[cnn-photo-caption image=http://i2.cdn.turner.com/cnn/2009/POLITICS/02/18/holder.race.relations/art.holder.justicedept.afp.gi.jpg caption="Eric Holder spoke to an overflowing crowd for Black History Month at the Justice Department Wednesday."]
Tom Foreman | Bio
Are we cowards for not talking more about race?
Attorney General Eric Holder says that is exactly what Americans are for not directly engaging in that thorny issue. His statement has raised a lot of eyebrows from people of all colors, especially considering Holder is the first African-American to hold that position while Barack Obama, just one month ago, became the nation’s first black president.
For many Americans – black, white and otherwise – these are signs of extraordinary progress and it hardly seems the time to be putting on a fresh hair shirt over this issue. There is, after all, that whole economy business. One could argue that the only color we should be worried about at the moment is green.
Holder is certainly right, however, when he says that we remain a largely segregated society. Despite decades of cheerful talk about better days coming, the vast number of our communities tend to be largely monochrome. Sure, you can find places where brave racial explorers have established outposts in neighborhoods where almost everyone else is a different color; you can even find some areas with dazzling mixes of ethnicities, religions, ages, and political views; but towns like that remain rare compared to the size of the country’s population.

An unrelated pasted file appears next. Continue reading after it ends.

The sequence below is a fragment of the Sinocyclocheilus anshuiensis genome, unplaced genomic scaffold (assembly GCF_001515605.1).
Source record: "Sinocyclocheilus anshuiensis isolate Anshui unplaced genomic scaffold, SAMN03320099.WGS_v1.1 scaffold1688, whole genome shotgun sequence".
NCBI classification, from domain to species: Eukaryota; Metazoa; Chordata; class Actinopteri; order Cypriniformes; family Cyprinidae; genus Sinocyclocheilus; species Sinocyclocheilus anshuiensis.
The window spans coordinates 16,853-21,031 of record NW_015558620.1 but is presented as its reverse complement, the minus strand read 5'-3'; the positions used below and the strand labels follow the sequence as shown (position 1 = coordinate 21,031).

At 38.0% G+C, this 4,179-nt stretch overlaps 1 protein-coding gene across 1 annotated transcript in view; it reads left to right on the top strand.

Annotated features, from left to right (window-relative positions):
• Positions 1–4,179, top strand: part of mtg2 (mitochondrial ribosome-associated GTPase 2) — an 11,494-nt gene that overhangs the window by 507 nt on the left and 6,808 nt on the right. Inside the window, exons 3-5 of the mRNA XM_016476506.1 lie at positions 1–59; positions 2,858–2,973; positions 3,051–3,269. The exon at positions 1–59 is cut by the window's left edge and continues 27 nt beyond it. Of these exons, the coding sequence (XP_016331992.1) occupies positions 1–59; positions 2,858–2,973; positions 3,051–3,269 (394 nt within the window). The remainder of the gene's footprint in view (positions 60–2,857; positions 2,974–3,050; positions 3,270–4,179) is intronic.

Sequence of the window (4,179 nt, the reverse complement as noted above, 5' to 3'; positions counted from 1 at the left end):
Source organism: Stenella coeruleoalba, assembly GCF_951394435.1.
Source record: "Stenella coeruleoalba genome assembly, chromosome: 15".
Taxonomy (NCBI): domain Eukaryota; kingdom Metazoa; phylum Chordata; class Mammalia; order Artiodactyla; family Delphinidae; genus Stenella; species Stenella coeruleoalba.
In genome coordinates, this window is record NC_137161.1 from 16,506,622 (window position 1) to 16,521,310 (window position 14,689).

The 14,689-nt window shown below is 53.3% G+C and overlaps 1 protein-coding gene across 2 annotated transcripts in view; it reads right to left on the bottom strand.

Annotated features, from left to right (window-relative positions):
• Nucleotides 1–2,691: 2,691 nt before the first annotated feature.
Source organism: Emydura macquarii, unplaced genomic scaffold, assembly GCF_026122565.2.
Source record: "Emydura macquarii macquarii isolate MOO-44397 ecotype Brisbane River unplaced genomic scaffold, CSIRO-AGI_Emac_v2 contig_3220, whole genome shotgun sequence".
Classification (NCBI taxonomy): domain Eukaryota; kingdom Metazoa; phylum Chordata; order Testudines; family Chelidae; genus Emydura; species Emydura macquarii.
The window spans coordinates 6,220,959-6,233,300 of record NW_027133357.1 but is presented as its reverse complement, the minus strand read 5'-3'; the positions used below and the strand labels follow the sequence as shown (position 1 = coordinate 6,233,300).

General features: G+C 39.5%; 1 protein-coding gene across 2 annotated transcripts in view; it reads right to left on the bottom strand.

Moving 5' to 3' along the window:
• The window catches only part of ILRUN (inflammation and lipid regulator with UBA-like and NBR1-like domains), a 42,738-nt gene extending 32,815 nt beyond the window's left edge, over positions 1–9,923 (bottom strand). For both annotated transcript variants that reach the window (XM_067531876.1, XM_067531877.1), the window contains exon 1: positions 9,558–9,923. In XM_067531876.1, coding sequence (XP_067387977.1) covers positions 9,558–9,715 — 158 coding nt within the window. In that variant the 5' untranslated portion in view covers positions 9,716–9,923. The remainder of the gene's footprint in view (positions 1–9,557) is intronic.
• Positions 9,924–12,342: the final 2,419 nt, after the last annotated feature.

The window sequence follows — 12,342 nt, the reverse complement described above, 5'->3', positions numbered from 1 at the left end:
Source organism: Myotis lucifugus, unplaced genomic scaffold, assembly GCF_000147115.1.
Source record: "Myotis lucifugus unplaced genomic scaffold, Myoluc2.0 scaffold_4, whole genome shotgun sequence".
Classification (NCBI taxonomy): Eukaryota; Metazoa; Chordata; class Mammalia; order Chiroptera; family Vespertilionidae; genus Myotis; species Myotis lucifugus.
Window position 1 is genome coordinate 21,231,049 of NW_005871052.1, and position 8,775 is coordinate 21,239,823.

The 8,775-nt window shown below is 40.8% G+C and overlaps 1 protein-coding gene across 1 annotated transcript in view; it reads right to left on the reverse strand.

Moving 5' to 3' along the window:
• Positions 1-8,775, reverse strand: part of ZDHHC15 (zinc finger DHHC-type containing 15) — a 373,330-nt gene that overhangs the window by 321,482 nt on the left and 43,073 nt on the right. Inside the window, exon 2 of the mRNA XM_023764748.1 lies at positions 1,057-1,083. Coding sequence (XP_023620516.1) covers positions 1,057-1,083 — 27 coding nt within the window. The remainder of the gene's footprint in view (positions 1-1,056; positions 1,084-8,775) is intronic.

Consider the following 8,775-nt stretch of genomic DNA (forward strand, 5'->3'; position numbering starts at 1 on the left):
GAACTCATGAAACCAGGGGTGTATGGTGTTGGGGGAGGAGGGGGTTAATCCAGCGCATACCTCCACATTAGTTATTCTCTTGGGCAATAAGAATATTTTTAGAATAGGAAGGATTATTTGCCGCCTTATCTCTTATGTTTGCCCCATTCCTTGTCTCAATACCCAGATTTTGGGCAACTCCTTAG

Still, despite our bird-like tendency to flock by the feather, the attorney general may be overlooking some important signs of racial progress because of his age.
Holder was born in 1951. I was born eight years later. We’ve both been around long enough to have witnessed some of what sure-enough segregation was about: teachers telling white children to stay away from black children, racial fights raging at bus stops, restaurants where only whites were welcome, older white people openly disparaging black people and the list goes on. It is little wonder the subject remains raw for people over forty.
But younger Americans are a different story. A study by New York’s Hamilton College some years ago found that people born after the civil rights struggle of the 1960’s (which is to say ‘born into a country free of formal racial barriers’) view race in far more relaxed and accepting terms than their parents. Most favored the idea of multi-cultural teaching to reduce racial misconceptions. More than 70 percent said they would consider dating someone of a different race. Almost half said if they adopted a child, the race would not matter. All of that is undeniable progress.
To be sure, America still has real racial problems. The recent history of our prisons, our courts, our politics and social structure all say the Attorney General has a point. But for many younger Americans the change of heart he is after may already be old news.
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